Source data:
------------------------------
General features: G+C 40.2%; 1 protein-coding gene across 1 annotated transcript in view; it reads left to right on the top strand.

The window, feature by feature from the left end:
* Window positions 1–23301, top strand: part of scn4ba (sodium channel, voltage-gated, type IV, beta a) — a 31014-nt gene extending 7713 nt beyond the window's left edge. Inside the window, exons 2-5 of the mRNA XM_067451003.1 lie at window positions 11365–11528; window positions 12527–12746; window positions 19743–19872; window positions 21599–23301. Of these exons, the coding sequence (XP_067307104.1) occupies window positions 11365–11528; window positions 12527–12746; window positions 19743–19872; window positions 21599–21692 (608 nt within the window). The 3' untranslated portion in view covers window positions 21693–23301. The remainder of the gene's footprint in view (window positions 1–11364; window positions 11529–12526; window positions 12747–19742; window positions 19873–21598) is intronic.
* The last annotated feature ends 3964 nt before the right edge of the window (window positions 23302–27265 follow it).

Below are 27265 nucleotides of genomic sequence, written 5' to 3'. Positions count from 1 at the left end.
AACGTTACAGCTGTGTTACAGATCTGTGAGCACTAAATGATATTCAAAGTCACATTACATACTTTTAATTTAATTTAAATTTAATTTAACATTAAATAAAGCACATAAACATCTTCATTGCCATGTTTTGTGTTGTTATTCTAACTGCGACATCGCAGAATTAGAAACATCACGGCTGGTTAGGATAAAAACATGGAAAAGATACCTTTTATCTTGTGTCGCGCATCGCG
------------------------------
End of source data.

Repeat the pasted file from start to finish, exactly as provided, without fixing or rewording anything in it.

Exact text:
General features: G+C 40.2%; 1 protein-coding gene across 1 annotated transcript in view; it reads left to right on the top strand.

The window, feature by feature from the left end:
* Window positions 1–23301, top strand: part of scn4ba (sodium channel, voltage-gated, type IV, beta a) — a 31014-nt gene extending 7713 nt beyond the window's left edge. Inside the window, exons 2-5 of the mRNA XM_067451003.1 lie at window positions 11365–11528; window positions 12527–12746; window positions 19743–19872; window positions 21599–23301. Of these exons, the coding sequence (XP_067307104.1) occupies window positions 11365–11528; window positions 12527–12746; window positions 19743–19872; window positions 21599–21692 (608 nt within the window). The 3' untranslated portion in view covers window positions 21693–23301. The remainder of the gene's footprint in view (window positions 1–11364; window positions 11529–12526; window positions 12747–19742; window positions 19873–21598) is intronic.
* The last annotated feature ends 3964 nt before the right edge of the window (window positions 23302–27265 follow it).

Below are 27265 nucleotides of genomic sequence, written 5' to 3'. Positions count from 1 at the left end.
AACGTTACAGCTGTGTTACAGATCTGTGAGCACTAAATGATATTCAAAGTCACATTACATACTTTTAATTTAATTTAAATTTAATTTAACATTAAATAAAGCACATAAACATCTTCATTGCCATGTTTTGTGTTGTTATTCTAACTGCGACATCGCAGAATTAGAAACATCACGGCTGGTTAGGATAAAAACATGGAAAAGATACCTTTTATCTTGTGTCGCGCATCGCG